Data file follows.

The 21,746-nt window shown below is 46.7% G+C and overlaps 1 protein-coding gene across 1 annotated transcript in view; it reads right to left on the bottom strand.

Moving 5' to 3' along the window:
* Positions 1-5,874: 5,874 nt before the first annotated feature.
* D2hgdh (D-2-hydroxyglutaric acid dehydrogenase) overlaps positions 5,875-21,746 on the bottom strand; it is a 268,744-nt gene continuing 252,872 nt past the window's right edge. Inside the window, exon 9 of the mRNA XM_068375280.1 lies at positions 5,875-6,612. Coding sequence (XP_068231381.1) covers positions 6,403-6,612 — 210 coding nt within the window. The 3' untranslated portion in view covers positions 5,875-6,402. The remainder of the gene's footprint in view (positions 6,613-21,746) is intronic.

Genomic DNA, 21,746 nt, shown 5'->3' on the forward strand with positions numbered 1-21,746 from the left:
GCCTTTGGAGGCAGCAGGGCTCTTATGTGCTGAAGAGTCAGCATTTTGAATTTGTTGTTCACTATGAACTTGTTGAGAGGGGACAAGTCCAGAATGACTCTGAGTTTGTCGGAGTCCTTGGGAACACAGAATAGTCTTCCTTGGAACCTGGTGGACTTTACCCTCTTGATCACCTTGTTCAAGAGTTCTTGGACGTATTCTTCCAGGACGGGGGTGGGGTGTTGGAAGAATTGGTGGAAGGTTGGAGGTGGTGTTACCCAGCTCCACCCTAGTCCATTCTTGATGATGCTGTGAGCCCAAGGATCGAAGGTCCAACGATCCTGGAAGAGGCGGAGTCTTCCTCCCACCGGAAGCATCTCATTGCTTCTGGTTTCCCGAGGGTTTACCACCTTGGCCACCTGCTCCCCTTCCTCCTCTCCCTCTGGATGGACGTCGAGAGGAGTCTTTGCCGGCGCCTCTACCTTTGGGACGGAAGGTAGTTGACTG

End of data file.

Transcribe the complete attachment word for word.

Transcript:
The 21,746-nt window shown below is 46.7% G+C and overlaps 1 protein-coding gene across 1 annotated transcript in view; it reads right to left on the bottom strand.

Moving 5' to 3' along the window:
* Positions 1-5,874: 5,874 nt before the first annotated feature.
* D2hgdh (D-2-hydroxyglutaric acid dehydrogenase) overlaps positions 5,875-21,746 on the bottom strand; it is a 268,744-nt gene continuing 252,872 nt past the window's right edge. Inside the window, exon 9 of the mRNA XM_068375280.1 lies at positions 5,875-6,612. Coding sequence (XP_068231381.1) covers positions 6,403-6,612 — 210 coding nt within the window. The 3' untranslated portion in view covers positions 5,875-6,402. The remainder of the gene's footprint in view (positions 6,613-21,746) is intronic.

Genomic DNA, 21,746 nt, shown 5'->3' on the forward strand with positions numbered 1-21,746 from the left:
GCCTTTGGAGGCAGCAGGGCTCTTATGTGCTGAAGAGTCAGCATTTTGAATTTGTTGTTCACTATGAACTTGTTGAGAGGGGACAAGTCCAGAATGACTCTGAGTTTGTCGGAGTCCTTGGGAACACAGAATAGTCTTCCTTGGAACCTGGTGGACTTTACCCTCTTGATCACCTTGTTCAAGAGTTCTTGGACGTATTCTTCCAGGACGGGGGTGGGGTGTTGGAAGAATTGGTGGAAGGTTGGAGGTGGTGTTACCCAGCTCCACCCTAGTCCATTCTTGATGATGCTGTGAGCCCAAGGATCGAAGGTCCAACGATCCTGGAAGAGGCGGAGTCTTCCTCCCACCGGAAGCATCTCATTGCTTCTGGTTTCCCGAGGGTTTACCACCTTGGCCACCTGCTCCCCTTCCTCCTCTCCCTCTGGATGGACGTCGAGAGGAGTCTTTGCCGGCGCCTCTACCTTTGGGACGGAAGGTAGTTGACTG